| Tom Potter |
IMAGE: WYDNE DYER
Now, the Nose believes in the sanctity of the secret ballot, but he will confess that he did not cast his vote for Francesconi. Which is why he was surprised by the lack of joy he felt when he saw Potter's smiling mug on the late news, talking confidently about his chances in his fall face-off with Francesconi.
Potter, a grandfatherly ex-police chief, was a last-minute entry whose campaign became best-known for what it didn't do--accept contributions over $25.
As chief, he supported something called "community policing," which sounds great but may have simply been a clever way to get more money for the Police Bureau. More recently, he came out in support of gay marriage, which ought to make his daughter, who is a lesbian, proud, but has nothing to do with job of running the city.
What were his plans for redeveloping the west end of downtown? What did he think about the rising sewer rates? Should the tribes be allowed to set up a casino in Portland? And, most important, does he support the idea of letting cops shoot off-leash dogs?
If Potter has detailed his opinions on those matters, the Nose has missed them. Instead, the Nose has heard all about Francesconi's $1 million in campaign contributions, and how a lot of them came from people who need favors from City Hall, where he has served as a city commissioner since 1998. He's read about Francesconi's waffling on the war and his inability to take decisive action on controversial matters. He's been reminded of the commissioner's lack of accomplishments on the City Council.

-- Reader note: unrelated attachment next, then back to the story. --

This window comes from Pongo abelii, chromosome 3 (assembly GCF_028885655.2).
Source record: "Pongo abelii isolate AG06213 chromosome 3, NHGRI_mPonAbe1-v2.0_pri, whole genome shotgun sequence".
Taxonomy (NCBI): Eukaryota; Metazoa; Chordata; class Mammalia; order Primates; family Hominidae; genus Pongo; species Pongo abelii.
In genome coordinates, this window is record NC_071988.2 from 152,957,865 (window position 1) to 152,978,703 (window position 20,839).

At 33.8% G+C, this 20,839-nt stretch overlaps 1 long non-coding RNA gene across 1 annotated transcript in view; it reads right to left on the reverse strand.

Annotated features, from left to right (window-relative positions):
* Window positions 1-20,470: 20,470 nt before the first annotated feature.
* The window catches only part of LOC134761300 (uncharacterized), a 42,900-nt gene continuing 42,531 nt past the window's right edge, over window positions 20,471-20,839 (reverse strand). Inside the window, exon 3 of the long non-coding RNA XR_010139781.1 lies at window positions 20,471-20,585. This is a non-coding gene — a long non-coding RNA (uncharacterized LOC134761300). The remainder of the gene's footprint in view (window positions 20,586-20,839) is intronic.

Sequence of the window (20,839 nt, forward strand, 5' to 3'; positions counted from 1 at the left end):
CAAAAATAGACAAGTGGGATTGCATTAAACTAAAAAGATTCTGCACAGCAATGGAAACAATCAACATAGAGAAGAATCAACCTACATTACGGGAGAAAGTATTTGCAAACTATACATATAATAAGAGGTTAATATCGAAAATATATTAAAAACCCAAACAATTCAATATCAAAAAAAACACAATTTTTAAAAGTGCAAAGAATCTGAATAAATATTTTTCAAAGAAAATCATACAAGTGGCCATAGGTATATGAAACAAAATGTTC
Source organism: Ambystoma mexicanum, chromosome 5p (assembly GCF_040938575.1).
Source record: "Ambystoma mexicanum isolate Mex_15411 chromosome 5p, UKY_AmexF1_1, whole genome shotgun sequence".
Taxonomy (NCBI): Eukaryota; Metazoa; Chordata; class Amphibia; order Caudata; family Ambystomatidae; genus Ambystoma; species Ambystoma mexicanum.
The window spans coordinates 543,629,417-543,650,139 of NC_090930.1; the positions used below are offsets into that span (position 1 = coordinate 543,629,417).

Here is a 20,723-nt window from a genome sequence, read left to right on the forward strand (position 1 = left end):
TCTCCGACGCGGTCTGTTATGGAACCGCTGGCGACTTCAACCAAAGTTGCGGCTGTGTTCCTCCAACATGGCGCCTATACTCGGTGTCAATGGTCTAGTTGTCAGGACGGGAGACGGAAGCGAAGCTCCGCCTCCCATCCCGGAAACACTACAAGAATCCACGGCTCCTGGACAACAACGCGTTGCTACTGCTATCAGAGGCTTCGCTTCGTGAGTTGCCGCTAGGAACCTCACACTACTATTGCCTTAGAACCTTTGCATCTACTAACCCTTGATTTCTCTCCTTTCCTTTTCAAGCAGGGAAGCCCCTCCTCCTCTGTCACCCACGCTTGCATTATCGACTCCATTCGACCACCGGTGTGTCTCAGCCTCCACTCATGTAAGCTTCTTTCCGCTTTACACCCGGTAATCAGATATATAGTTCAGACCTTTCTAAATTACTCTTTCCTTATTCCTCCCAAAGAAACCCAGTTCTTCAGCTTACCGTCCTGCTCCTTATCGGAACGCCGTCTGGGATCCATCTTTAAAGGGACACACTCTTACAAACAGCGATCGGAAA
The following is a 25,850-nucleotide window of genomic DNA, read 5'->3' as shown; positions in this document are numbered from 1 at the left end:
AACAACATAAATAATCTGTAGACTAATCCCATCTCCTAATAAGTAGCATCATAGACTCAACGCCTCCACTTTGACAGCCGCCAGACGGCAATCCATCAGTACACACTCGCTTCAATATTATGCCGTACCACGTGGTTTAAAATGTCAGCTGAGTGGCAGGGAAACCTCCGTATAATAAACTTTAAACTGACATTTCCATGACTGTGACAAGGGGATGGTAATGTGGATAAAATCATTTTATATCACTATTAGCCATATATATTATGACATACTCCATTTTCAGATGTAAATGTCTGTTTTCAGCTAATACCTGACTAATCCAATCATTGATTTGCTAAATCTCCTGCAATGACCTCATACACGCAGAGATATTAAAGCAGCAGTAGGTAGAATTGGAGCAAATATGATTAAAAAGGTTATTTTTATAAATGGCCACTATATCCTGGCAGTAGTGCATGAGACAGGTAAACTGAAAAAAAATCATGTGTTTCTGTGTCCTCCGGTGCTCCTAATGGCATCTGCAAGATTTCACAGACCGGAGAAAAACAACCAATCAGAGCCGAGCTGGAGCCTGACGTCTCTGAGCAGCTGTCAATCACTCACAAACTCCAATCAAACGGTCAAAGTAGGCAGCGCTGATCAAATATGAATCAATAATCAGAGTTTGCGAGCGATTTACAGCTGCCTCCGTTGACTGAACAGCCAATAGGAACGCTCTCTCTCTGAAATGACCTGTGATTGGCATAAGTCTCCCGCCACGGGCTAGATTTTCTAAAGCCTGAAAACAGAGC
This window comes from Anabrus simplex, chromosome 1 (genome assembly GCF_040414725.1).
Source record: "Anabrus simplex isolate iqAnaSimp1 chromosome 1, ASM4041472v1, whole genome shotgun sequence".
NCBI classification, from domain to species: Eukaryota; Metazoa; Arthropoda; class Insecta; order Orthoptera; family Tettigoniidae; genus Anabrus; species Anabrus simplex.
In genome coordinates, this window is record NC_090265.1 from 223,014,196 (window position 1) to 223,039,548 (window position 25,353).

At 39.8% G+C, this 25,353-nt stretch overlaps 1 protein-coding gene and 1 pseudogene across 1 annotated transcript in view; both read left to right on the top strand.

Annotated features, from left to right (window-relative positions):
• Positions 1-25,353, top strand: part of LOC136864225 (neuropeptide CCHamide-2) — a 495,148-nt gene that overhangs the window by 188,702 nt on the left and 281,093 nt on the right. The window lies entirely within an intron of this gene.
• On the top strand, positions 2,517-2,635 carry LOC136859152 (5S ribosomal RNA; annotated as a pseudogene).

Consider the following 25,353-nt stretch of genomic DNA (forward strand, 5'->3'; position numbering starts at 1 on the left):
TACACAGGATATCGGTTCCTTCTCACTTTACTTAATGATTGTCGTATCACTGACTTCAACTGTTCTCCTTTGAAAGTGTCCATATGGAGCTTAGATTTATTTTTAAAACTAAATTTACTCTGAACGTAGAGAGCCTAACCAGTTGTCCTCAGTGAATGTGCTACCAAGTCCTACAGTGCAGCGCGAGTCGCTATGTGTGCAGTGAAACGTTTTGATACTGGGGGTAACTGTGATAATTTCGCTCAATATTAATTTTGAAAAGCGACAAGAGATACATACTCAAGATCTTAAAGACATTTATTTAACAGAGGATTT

In short, the Nose had plenty of reasons to vote against a frontrunner who, we were told, was going to be mayor anyway. A vote for Potter (or James Posey, Phil Busse or Extremo the Clown, for that matter) was simply a way to protest and delay the inevitable. On Tuesday night, however, Potter stunned the experts by getting the most votes and coming within a few percentage points of avoiding a runoff and being the mayor-elect.
It was, as many have noted, kind of like 20 years ago, when a bartender named Bud Clark ran against Mayor Frank Ivancie. Everyone knew that Ivancie was going to win re-election, so the press corps focused on Clark's quirks--his love of bikes, beer and non-motorized watercraft. Next thing we knew, Bud was "whoop-whoop"ing his way into the mayor's office.
During his two terms in office, Mayor Clark did OK, so maybe the Nose shouldn't be so worried. But still, he hopes that during the next five months he can figure out just who this Potter guy is--rather than being so preoccupied with who he isn't.